SOLOMON Islands is now one of the top 3 countries, after Vanuatu and Tonga, on the number of workers arriving in Australia since the restart of the Seasonal Workers Programme (SWP) and the Pacific Labour Scheme (PLS) late last year.
Four Solomon Airline chartered flights, carrying 500 workers, have landed in Australia since November 2020.
The last two flights landed in Sydney early April and 184 workers disembarked and were quarantined for 14 days and then deployed to farms, packaging houses and meat-work places in New South Wales.
220 more are expected later this month.
“At the rate we are going we should hit 2000 before the end of the year. That would exceed our numbers in New Zealand, if that has not yet been the case. I look forward to meeting them after they have settled down in their places of work,” an excited and happy Robert Sisilo, Solomon Islands High Commissioner to Australia, said.
Since he was posted to Canberra in January 2020, Mr Sisilo has put labour mobility and trade with Australia as his number one priority.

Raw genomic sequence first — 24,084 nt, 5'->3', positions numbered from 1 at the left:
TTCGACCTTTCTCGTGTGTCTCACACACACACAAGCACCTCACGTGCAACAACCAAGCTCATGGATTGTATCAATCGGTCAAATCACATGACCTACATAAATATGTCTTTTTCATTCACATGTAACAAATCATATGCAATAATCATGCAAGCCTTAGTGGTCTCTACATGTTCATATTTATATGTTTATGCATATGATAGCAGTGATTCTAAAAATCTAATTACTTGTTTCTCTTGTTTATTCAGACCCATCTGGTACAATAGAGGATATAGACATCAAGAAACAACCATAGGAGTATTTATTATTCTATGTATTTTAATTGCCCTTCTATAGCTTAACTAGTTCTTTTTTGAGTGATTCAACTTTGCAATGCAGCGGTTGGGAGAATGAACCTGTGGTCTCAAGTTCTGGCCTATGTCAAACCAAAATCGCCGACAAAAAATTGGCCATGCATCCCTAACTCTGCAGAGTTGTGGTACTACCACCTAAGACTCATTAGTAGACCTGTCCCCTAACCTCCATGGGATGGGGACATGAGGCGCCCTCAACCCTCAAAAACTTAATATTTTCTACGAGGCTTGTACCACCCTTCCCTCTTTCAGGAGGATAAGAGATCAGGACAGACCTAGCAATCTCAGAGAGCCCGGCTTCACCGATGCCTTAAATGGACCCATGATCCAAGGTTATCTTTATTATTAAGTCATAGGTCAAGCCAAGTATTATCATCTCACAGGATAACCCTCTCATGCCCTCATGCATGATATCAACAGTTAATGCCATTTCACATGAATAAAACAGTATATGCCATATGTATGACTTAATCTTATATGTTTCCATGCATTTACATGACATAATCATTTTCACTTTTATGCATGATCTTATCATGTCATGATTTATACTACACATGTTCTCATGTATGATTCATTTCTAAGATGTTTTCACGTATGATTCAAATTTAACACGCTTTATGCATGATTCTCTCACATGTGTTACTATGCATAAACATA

With the COVID-19 restrictions on movement across states now easing, Mr Sisilo is on the road driving thousands of kilometres to Sydney and Brisbane and the vast countryside of New South Wales and Queensland meeting our workers and their employers.
Recently Mr Sisilo was in Victoria and met workers and their employers in Mildura, Robinvale, Red Cliffs, Ararat, Warragul and Moe.
He also met the SI community (diaspora) in Mildura and Melbourne.
Together with the officials in the Department of Foreign Affairs & Trade and the Department of Education, Skills and Employment in Canberra, they will visit SI workers and their employers in Tasmania this month.
This Australian Labour Mobility program remains one of the great initiatives that provides employment to Solomon Island workers, generate income and empowers them to participate meaningfully in both economic and development activities.
“It’s a clear demonstration of how strong our relations with Australia have become, either because of COVID-19 or it’s just the way it should be as very close neighbours. Or both. It creates a 4-win situation – you the worker, the farmer, Solomon Islands and Australia.
“So let’s just get on with the work and all the best in your new homes away from homes,” Mr Sisilo told a group of workers he met in Mildura, Victoria recently.